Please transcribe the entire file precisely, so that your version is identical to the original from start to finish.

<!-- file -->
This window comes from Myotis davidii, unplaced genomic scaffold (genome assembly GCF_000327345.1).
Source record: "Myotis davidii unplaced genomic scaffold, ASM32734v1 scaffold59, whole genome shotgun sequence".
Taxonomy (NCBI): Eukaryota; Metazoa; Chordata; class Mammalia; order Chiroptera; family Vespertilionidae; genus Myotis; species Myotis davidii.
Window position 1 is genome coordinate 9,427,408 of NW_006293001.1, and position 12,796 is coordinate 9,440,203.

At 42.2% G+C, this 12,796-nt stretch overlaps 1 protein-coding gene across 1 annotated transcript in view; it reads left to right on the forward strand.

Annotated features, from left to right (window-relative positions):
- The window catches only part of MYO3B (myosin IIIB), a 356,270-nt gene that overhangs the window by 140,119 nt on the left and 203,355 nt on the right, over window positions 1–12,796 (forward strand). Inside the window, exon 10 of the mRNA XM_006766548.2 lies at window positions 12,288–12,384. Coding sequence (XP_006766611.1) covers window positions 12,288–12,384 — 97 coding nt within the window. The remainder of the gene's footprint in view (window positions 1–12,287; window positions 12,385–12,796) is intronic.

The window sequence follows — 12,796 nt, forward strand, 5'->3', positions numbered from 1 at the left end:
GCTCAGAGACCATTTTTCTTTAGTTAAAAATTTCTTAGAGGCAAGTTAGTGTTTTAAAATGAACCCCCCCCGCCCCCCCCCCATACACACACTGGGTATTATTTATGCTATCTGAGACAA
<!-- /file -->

This window comes from Myotis davidii, unplaced genomic scaffold (genome assembly GCF_000327345.1).
Source record: "Myotis davidii unplaced genomic scaffold, ASM32734v1 scaffold59, whole genome shotgun sequence".
Taxonomy (NCBI): Eukaryota; Metazoa; Chordata; class Mammalia; order Chiroptera; family Vespertilionidae; genus Myotis; species Myotis davidii.
Window position 1 is genome coordinate 9,427,408 of NW_006293001.1, and position 12,796 is coordinate 9,440,203.

At 42.2% G+C, this 12,796-nt stretch overlaps 1 protein-coding gene across 1 annotated transcript in view; it reads left to right on the forward strand.

Annotated features, from left to right (window-relative positions):
- The window catches only part of MYO3B (myosin IIIB), a 356,270-nt gene that overhangs the window by 140,119 nt on the left and 203,355 nt on the right, over window positions 1–12,796 (forward strand). Inside the window, exon 10 of the mRNA XM_006766548.2 lies at window positions 12,288–12,384. Coding sequence (XP_006766611.1) covers window positions 12,288–12,384 — 97 coding nt within the window. The remainder of the gene's footprint in view (window positions 1–12,287; window positions 12,385–12,796) is intronic.

The window sequence follows — 12,796 nt, forward strand, 5'->3', positions numbered from 1 at the left end:
GCTCAGAGACCATTTTTCTTTAGTTAAAAATTTCTTAGAGGCAAGTTAGTGTTTTAAAATGAACCCCCCCCGCCCCCCCCCCATACACACACTGGGTATTATTTATGCTATCTGAGACAA